Who are Friends Provident?
Friends Provident are a life insurance company, with product offerings in areas such as life cover, savings plans and lump sum. The Reserve is a lump sum account. Friends Provident have been bought by Aviva recently, so have rebranded.
Where is Friends Provident sold?
They are sold worldwide in Dubai, Qatar, Hong Kong, Singapore, Malaysia, China and other expat destinations. Friends Provident was more widely sold 5-10 years ago, compared to today. So most people in the plan, have already contributed for a number of years.
What are the fees and general terms and conditions?
The charges are taken out for as long as 10 years and aren’t very transparent. The reason is that the charging structure that is chosen (commission-free or with commission) can mean that client X is paying more than client Y for the same product.
In general, the charges are:
- Establishment charge of 8%-8.5% upfront charge, taken out over many years, on a gradual basis. This charge lasts for 5-10 years, often working out at 1%+ per year. This charge goes down to 0% after this time.
- Fund charges, which can be anything from 0.1% to 3%, but typically 1.5% on most actively managed funds
- $137.50 every 3 months for admin charges.
- Broker management fee charge – typically 1%.
What’re the positives about the plan?
- You can earn more than in the bank even with high costs
- Low-cost options, such as index funds, are available, but seldom used, within this product.
What are the negatives about the plan?
1. It is expensive
2. Used alongside expensive funds, and trustee fees in QROPS/SIPPS for British expats, the fees compound.
3. Many high-risk products like structured notes are used in tandem with this product. This often leads to losses.
Are there charges for getting out of this product?
Yes, there are, but it depends on how much you want to withdraw. On day 1, most clients can withdraw 70%+ or more of their money, without penalty, assuming the funds are liquid funds, which can be sold relatively quickly and without penalty.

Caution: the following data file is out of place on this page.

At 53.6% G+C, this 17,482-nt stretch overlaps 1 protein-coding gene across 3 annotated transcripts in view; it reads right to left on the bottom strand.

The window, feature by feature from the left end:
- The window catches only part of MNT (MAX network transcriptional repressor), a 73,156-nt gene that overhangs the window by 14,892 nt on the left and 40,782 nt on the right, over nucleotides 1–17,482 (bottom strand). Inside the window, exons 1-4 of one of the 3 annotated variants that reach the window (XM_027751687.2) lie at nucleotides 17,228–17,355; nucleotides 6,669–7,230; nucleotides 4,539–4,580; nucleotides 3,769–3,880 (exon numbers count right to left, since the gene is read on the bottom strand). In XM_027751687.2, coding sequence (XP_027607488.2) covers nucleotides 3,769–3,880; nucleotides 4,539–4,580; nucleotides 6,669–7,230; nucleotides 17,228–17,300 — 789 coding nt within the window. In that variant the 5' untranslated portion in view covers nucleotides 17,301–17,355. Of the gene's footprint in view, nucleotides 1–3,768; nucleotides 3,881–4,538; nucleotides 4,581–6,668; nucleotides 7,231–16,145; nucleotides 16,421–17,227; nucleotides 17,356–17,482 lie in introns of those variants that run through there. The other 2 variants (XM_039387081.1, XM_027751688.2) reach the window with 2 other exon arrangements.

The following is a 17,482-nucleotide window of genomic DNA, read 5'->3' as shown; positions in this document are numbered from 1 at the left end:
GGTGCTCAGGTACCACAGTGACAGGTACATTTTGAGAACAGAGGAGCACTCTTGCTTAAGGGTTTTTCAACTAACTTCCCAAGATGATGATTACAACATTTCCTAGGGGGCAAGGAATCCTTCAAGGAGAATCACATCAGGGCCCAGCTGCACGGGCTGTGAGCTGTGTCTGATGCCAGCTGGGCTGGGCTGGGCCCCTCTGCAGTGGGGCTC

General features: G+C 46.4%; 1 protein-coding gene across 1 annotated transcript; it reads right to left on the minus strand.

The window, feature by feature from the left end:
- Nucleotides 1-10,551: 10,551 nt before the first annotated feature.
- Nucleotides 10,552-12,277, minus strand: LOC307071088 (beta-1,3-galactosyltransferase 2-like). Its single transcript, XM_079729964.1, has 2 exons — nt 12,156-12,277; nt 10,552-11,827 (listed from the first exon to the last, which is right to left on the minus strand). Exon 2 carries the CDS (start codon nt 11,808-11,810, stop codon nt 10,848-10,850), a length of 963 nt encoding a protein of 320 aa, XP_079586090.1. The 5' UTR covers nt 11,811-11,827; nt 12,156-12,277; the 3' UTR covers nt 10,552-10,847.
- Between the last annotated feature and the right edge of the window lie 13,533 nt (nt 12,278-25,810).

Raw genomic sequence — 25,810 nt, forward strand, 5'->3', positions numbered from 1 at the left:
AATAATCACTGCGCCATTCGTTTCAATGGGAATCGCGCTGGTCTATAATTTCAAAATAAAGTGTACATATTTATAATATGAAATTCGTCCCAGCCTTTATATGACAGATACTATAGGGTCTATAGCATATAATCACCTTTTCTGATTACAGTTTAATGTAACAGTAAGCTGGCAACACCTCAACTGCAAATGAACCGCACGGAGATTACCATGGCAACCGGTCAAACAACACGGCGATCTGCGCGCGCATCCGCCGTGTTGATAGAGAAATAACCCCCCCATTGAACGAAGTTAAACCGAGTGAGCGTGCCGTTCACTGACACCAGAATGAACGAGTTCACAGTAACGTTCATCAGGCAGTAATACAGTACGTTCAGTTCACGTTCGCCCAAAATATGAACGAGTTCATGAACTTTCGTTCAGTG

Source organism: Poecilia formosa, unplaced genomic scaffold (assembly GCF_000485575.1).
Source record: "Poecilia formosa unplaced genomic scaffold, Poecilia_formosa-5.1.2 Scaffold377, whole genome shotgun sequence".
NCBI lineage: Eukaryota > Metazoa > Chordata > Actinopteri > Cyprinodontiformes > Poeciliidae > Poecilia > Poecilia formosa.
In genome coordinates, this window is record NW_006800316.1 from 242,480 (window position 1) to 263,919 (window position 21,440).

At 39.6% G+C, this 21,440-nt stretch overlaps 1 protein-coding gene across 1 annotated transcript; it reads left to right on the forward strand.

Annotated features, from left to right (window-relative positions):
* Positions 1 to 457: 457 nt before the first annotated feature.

Just because the provider allows penalty-free withdrawals, doesn’t mean there aren’t charges for getting out of the investments chosen within the platform.
If there are charges for getting out of the product, what can I do?
It depends on each case. In some cases, reducing the management fee and fund charges can make a difference.
For instance, if somebody has already been invested for 10 years, the establishment charge doesn’t apply any longer.
In such cases, simply reducing the other fees, could increase performance. For many other clients, however, it is possible to get the same funds, for a cheaper price, with cheaper platforms and providers.
This will make a big difference over time. If you have $100,000 in your account and markets go up 8% per year, for the next 5 years, you are only likely to get 4% per year returns in this product, due to the numerous charges.
Mistakes to avoid
In investing one of the biggest mistakes investors makes is called loss aversion in cognitive psychology. This means that if investors are down, or not doing well, they wait until the accounts are breaking even before selling.
A simple example would be if you have $100,000 in your account. The value is $95,000. After more reading, you know that deep down the fees are eating into returns. However, as the account briefly hit $101,000 before, you wait until the account recovers to $100,000+ before selling as you don’t want a loss.
I have even seen investors wait 2-10 years to avoid this loss. The rational thing to do is accept the $5000 loss in this situation, as that money can be made up quickly in a cheaper structure.
In addition to that, many investors think size is always good. Having 24/7 account access and log in, flash IT systems and an office in Mayfair doesn’t help client returns; lower fees and better funds would help that.
What can you do if you have a Friends Provident policy offshore?